The nightmare is given plenty of bed-room on I'm with Stupid; there are any number of dark couplets that make striking use of her anger, although such are Mann's skills as a lyricist that you don't have to be locked into a dodgy recording contract to find her words resonant - there is something here for anyone who has tried and been thwarted. The gloriously, magnificently self-pitying "It's Not Safe" ("All you want to do is something good / So get ready to be ridiculed and misunderstood / 'Cos don't you know you're a fucking freak in this world") gives a fair indication of the tone of the album. So you want to be a rock 'n' roll star? Well, think again.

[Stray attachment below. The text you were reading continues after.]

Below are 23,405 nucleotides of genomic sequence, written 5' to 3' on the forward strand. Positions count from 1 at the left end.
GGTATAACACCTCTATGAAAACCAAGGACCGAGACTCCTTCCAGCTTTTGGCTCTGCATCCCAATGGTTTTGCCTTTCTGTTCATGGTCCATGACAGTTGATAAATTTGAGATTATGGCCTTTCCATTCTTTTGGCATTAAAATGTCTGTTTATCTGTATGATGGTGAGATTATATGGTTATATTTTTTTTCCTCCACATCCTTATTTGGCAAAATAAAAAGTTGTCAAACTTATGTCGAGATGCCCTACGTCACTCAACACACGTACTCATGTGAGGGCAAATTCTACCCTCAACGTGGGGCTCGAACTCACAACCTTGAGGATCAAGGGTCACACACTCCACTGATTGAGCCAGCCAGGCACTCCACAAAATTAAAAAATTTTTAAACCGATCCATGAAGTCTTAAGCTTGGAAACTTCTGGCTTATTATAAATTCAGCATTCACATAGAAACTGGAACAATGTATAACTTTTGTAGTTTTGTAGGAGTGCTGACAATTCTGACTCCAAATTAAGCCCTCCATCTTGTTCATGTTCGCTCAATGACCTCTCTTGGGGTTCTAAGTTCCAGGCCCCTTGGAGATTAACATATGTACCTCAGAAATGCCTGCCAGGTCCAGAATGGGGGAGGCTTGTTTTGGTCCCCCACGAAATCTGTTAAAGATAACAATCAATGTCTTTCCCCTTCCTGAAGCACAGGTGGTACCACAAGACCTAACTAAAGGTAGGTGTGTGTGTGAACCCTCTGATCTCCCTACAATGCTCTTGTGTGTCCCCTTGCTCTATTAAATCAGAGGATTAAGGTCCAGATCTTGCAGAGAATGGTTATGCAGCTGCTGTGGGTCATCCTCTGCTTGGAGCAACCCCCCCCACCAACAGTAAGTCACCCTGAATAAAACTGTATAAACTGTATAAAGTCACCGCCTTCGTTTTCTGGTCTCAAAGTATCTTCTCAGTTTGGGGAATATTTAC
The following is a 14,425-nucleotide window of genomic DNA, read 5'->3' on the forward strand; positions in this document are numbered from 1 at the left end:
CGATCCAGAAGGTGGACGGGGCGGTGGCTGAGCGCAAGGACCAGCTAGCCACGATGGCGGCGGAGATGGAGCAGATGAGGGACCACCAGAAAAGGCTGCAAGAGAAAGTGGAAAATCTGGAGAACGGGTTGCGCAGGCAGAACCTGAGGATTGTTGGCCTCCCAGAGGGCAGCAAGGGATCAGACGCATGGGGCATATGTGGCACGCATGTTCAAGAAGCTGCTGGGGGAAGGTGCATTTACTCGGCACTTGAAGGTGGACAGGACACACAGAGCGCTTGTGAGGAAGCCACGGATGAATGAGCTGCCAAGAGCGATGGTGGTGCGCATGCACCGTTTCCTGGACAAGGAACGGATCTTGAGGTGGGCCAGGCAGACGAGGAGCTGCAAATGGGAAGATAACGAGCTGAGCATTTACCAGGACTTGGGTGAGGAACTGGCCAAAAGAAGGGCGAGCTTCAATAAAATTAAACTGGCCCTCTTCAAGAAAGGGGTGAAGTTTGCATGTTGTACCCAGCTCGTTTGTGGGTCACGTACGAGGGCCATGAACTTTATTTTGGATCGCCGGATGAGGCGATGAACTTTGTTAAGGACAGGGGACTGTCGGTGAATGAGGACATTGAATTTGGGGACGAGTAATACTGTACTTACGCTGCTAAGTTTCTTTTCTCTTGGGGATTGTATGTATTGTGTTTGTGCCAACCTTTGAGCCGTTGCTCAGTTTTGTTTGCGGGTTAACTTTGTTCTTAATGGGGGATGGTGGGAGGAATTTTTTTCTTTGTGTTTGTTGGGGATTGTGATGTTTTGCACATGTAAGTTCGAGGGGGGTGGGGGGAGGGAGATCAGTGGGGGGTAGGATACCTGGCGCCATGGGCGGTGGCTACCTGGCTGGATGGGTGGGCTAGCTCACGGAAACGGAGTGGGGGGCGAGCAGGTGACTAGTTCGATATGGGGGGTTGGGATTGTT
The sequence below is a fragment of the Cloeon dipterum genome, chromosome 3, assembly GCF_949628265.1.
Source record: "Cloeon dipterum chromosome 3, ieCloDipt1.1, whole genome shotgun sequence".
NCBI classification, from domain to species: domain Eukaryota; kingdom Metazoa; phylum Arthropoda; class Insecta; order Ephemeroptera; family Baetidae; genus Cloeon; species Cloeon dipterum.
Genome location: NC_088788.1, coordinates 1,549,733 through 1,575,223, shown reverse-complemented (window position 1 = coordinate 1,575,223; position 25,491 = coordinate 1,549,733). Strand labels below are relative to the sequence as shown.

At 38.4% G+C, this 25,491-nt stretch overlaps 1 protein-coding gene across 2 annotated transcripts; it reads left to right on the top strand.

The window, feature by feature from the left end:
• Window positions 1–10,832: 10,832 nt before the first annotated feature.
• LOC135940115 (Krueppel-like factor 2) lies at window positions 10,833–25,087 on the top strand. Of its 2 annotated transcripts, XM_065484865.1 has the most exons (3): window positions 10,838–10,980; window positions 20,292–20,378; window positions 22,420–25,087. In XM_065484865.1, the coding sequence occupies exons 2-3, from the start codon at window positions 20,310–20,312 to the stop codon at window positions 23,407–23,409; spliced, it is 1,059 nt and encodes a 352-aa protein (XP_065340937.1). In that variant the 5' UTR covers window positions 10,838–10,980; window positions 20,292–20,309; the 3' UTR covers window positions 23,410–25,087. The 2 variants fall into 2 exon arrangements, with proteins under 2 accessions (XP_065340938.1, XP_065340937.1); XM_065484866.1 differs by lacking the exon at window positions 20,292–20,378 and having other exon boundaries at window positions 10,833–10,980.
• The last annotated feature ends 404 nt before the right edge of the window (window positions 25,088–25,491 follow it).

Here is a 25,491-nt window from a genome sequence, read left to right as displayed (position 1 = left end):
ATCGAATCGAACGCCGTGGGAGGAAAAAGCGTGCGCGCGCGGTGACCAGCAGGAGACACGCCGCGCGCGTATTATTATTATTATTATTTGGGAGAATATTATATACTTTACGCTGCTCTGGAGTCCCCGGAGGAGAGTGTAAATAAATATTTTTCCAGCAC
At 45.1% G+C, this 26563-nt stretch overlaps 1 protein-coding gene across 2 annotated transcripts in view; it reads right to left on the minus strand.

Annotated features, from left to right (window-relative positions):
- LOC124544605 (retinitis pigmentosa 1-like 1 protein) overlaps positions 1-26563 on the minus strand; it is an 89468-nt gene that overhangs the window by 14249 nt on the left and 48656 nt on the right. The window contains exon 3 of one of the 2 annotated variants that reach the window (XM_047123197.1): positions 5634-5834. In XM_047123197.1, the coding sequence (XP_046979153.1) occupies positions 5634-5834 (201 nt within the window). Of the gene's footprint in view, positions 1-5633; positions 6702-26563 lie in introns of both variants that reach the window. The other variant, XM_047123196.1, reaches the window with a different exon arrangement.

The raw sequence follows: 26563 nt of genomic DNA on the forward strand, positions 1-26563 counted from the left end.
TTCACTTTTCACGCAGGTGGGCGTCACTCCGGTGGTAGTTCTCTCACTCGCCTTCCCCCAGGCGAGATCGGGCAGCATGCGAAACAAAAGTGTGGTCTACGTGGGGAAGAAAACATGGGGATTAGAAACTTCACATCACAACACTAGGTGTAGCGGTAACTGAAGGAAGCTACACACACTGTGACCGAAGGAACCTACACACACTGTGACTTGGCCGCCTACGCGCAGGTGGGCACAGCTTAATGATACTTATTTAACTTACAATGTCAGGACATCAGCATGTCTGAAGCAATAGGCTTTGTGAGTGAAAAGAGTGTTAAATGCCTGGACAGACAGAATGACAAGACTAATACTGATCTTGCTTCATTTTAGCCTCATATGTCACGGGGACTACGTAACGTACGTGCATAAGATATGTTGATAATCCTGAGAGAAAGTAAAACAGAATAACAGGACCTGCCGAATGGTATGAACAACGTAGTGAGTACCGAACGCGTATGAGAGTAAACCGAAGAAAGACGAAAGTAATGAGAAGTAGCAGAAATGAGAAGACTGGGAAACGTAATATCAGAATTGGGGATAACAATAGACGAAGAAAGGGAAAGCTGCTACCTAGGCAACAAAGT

"There's this attitude, you know, you're a pop star, you have everything you want, stop whining - like with Kurt Cobain. It seems amazing to me that people haven't caught on. Suicide after suicide. . . Two people in Badfinger killed themselves because their business partners betrayed them. How horrible is that? Being famous and having huge expectations placed on you, being the engine pulling this huge train of people making money off you, is incredibly stressful and depressing." It should be pointed out at this point that although Mann may not have been troubled by Sting-type accountancy problems recently, 'Til Tuesday's first album, the insipid Voices Carry - recorded 10 years ago, in the days before Mann started writing songs, and, depressingly, the only example of her work you can buy in HMV Oxford Street - sold squillions in the States, so she knows something whereof she speaks.